For the formal living room, designer Mike Mousel brought in a vintage sofa and re-covered it in Larsen fabric with embroidered pillows by GP & J Baker, custom Greek key benches, a coffee table from Mecox, bleached mahogany midcentury chairs from Nick Brock Antiques, and a 1950s lamp from Blue Print. The vintage brass sculptural piece above the mantel is from Vinya, and the rug is from Interior Resources. photography by Nathan Schroder

A University Park Modern Romance

Designer Mike Mousel transitions a home from powder blue traditional to cool and contemporary.

Our story begins with multilevel marketing. About four years ago, one of designer Mike Mousel’s clients hosted a clothing party at her house. A guest fell in love with the clothes—and the house. She loved how warm and inviting the interiors were and asked for the name of the person responsible. The lucky lady left with contact information for Mike Mousel Design.

“She and her husband had moved into this house in University Park. He is an up-and-coming plastic surgeon, and they had been living in a condo in Uptown,” Mousel explains. “They needed some prominence in their lives.” The couple was pretty much starting from scratch, and Mousel says the entire house was powder blue. “They had a dining room table and chairs, a microfiber sectional sofa, and a mirror. That was what I inherited,” he says with a laugh.

The formal dining room boasts a landscape by Dallas artist Tom Hoitsma. It is flanked by sconces, which Mike Mousel found at Debris. The dining chairs are custom made—Mousel found a pair of 1940s chairs for an earlier project and had them duplicated for this room. He covered them with a Manuel Canovas tweed. The chandelier is Sciolari.

His clients had their hearts set on a traditional look for the house. Mousel wasn’t so sure that was the way to go. “This woman is beautiful—she’s gorgeous,” he says. “I told her, ‘You are anything but old and traditional.’”

So he began inching them toward a bolder, more eclectic look for their home. He started small, introducing them to some bold rug selections. “I went to Interior Resources and pulled the patchwork rug for the family room, the Moroccan Berber that’s now in the study, and a pieced color cowhide.”  His clients responded to the cowhide immediately, and he was on his way.

(From left) The chest in the living room is adorned with lamps from Debris. The mirror is from Nick Brock Antiques, and the chairs are from Again & Again; Mike Mousel added vintage chairs—covered in Kravet fabric and a Kelly Wearstler tape at the bottom—to the den. The Milo Baughman coffee table complements the sectional sofa. The rug is from Interior Resources; The exterior of the University Park home.

The first-floor transformation took around seven months—and Mousel says he heard, “Now, Mike, don’t get me too modern,” from time to time. But clients and designer did learn to trust each other. “What ultimately sold them was taking them over to my house,” he says. He also made them happy by reworking their existing pieces. He converted the Restoration Hardware dining table into a sofa table in the formal living room. He painted the mirror orange and moved it to the breakfast nook. He added tons of pillows—in fabrics by Ralph Lauren, Kravet, and Bergamo—to enhance the sectional. And then he went shopping.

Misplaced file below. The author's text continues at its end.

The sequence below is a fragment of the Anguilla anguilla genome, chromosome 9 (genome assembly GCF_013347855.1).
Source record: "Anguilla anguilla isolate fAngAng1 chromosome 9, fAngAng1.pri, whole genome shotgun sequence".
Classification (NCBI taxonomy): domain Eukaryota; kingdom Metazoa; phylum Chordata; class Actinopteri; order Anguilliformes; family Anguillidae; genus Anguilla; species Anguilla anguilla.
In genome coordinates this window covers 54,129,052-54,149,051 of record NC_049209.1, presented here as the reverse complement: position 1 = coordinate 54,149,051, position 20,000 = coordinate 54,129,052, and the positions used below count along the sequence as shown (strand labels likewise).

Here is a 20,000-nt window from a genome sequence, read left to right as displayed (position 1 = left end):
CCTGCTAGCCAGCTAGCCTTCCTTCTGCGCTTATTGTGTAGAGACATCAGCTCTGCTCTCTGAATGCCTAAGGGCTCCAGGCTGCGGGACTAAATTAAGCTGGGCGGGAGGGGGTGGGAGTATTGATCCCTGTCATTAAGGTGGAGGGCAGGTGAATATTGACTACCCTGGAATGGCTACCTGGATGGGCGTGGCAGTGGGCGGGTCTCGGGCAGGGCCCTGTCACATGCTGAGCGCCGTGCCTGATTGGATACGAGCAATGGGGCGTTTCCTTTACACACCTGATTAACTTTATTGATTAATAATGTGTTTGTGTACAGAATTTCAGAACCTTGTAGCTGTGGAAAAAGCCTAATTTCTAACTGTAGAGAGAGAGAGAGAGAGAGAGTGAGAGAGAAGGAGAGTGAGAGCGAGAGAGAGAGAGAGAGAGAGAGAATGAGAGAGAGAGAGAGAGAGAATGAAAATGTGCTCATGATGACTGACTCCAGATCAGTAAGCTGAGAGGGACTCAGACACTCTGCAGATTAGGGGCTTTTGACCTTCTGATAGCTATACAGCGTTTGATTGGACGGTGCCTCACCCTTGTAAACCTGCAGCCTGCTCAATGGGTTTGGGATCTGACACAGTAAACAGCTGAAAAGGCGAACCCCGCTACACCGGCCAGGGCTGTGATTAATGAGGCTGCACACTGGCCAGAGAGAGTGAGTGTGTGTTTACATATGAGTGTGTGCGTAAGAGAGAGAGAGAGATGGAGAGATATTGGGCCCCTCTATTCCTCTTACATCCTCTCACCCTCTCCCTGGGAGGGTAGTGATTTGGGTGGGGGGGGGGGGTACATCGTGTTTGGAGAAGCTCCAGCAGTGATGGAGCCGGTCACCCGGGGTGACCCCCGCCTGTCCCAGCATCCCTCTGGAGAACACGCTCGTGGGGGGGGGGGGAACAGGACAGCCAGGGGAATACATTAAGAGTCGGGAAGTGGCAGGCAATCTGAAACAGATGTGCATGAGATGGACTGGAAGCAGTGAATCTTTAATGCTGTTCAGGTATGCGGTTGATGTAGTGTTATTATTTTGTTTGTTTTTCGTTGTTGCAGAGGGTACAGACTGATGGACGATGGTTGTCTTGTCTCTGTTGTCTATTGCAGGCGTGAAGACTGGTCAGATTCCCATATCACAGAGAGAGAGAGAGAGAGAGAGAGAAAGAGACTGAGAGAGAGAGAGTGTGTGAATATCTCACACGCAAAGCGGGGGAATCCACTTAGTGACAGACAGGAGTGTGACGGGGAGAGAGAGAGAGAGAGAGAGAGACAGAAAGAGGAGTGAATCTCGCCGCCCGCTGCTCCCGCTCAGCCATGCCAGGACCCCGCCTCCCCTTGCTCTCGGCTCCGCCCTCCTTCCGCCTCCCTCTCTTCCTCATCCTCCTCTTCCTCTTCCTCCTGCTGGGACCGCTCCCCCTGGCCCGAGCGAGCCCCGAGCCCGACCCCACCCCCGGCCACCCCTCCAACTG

Mousel went to Texas Paint & Wallpaper to achieve the dark blue for the study. The coffee table is vintage and adorned with books from estate sales, a stone sculpture from a flea market, and a glass orb from Debris. Vintage chairs from Again & Again are covered in a wool flannel, and the rug is from Interior Resources.

He brought in antique furniture, artwork, pottery, fireplace screens, and lamps—creating interesting vignettes in each room. In order to stave off sticker shock, he says, communication was key. “I told them, ‘We don’t have to spend the most money here, but we can buy furniture that’s good quality. If we put good fabric on it, the sofa is going to last 20 years.’ That was part of the educational process,” he says.

Mousel even went for extra credit and gave life to a room that wasn’t on the original agenda: the study. “That was the room where the doctor’s old stuff went. All his medical books were in there,” Mousel says. “His wife said that she didn’t even want to look in that room. They weren’t even going to bother doing it.”

(left) Designer Mike Mousel wanted to create an organized space —“Mom Central”—for the homeowner to work. He added a bulletin board across the back, books by a host of female authors, and artwork by T. Magi. The old elementary school chair was found at Form. (right) The nook is home to a custom polished steel table and Restoration Hardware chairs that Mousel covered in fabric by Perennials. The homeowners had the mirror elsewhere when the project began. Mousel painted it orange and brought it here.

The bright blue space is one of the rooms that makes him the most proud—although he pretty much loves the whole house and he thinks his clients appreciated the journey. “He’s a plastic surgeon, and there’s a true art form to what he does. A client might start with a single process and you build from there,” Mousel says. “He works with a canvas, and essentially, that’s what I do, too. It’s an evolution.”